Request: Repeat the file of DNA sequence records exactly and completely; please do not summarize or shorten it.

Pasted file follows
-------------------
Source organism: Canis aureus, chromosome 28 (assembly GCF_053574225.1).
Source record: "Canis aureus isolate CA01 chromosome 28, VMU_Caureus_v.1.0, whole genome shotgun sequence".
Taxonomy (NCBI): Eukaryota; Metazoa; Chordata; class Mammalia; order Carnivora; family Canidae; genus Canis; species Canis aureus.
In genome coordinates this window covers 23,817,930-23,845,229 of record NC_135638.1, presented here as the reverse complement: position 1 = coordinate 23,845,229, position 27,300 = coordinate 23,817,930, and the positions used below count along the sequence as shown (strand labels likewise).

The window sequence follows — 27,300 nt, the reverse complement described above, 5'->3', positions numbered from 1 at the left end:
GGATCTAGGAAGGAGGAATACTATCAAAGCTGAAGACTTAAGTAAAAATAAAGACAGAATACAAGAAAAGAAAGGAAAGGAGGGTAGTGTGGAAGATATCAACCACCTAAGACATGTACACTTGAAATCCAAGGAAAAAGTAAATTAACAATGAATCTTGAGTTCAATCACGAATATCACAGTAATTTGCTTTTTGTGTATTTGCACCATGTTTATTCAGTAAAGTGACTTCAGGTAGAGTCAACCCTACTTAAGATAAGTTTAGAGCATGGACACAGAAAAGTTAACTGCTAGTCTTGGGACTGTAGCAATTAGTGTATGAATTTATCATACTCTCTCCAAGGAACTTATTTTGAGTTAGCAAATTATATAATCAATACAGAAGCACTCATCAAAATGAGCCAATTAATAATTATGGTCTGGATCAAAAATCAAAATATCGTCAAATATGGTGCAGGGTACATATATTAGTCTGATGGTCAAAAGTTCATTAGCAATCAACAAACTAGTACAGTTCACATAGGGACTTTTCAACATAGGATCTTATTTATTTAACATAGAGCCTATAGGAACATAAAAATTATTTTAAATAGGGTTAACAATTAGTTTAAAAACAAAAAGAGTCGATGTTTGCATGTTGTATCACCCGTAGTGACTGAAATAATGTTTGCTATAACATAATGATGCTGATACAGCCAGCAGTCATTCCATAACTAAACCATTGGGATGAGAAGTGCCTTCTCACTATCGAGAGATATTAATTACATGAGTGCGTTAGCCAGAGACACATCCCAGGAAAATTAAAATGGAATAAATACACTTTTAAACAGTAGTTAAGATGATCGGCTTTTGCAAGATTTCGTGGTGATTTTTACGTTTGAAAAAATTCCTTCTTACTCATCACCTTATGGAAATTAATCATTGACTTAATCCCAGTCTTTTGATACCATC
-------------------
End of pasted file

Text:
Source organism: Canis aureus, chromosome 28 (assembly GCF_053574225.1).
Source record: "Canis aureus isolate CA01 chromosome 28, VMU_Caureus_v.1.0, whole genome shotgun sequence".
Taxonomy (NCBI): Eukaryota; Metazoa; Chordata; class Mammalia; order Carnivora; family Canidae; genus Canis; species Canis aureus.
In genome coordinates this window covers 23,817,930-23,845,229 of record NC_135638.1, presented here as the reverse complement: position 1 = coordinate 23,845,229, position 27,300 = coordinate 23,817,930, and the positions used below count along the sequence as shown (strand labels likewise).

The window sequence follows — 27,300 nt, the reverse complement described above, 5'->3', positions numbered from 1 at the left end:
GGATCTAGGAAGGAGGAATACTATCAAAGCTGAAGACTTAAGTAAAAATAAAGACAGAATACAAGAAAAGAAAGGAAAGGAGGGTAGTGTGGAAGATATCAACCACCTAAGACATGTACACTTGAAATCCAAGGAAAAAGTAAATTAACAATGAATCTTGAGTTCAATCACGAATATCACAGTAATTTGCTTTTTGTGTATTTGCACCATGTTTATTCAGTAAAGTGACTTCAGGTAGAGTCAACCCTACTTAAGATAAGTTTAGAGCATGGACACAGAAAAGTTAACTGCTAGTCTTGGGACTGTAGCAATTAGTGTATGAATTTATCATACTCTCTCCAAGGAACTTATTTTGAGTTAGCAAATTATATAATCAATACAGAAGCACTCATCAAAATGAGCCAATTAATAATTATGGTCTGGATCAAAAATCAAAATATCGTCAAATATGGTGCAGGGTACATATATTAGTCTGATGGTCAAAAGTTCATTAGCAATCAACAAACTAGTACAGTTCACATAGGGACTTTTCAACATAGGATCTTATTTATTTAACATAGAGCCTATAGGAACATAAAAATTATTTTAAATAGGGTTAACAATTAGTTTAAAAACAAAAAGAGTCGATGTTTGCATGTTGTATCACCCGTAGTGACTGAAATAATGTTTGCTATAACATAATGATGCTGATACAGCCAGCAGTCATTCCATAACTAAACCATTGGGATGAGAAGTGCCTTCTCACTATCGAGAGATATTAATTACATGAGTGCGTTAGCCAGAGACACATCCCAGGAAAATTAAAATGGAATAAATACACTTTTAAACAGTAGTTAAGATGATCGGCTTTTGCAAGATTTCGTGGTGATTTTTACGTTTGAAAAAATTCCTTCTTACTCATCACCTTATGGAAATTAATCATTGACTTAATCCCAGTCTTTTGATACCATC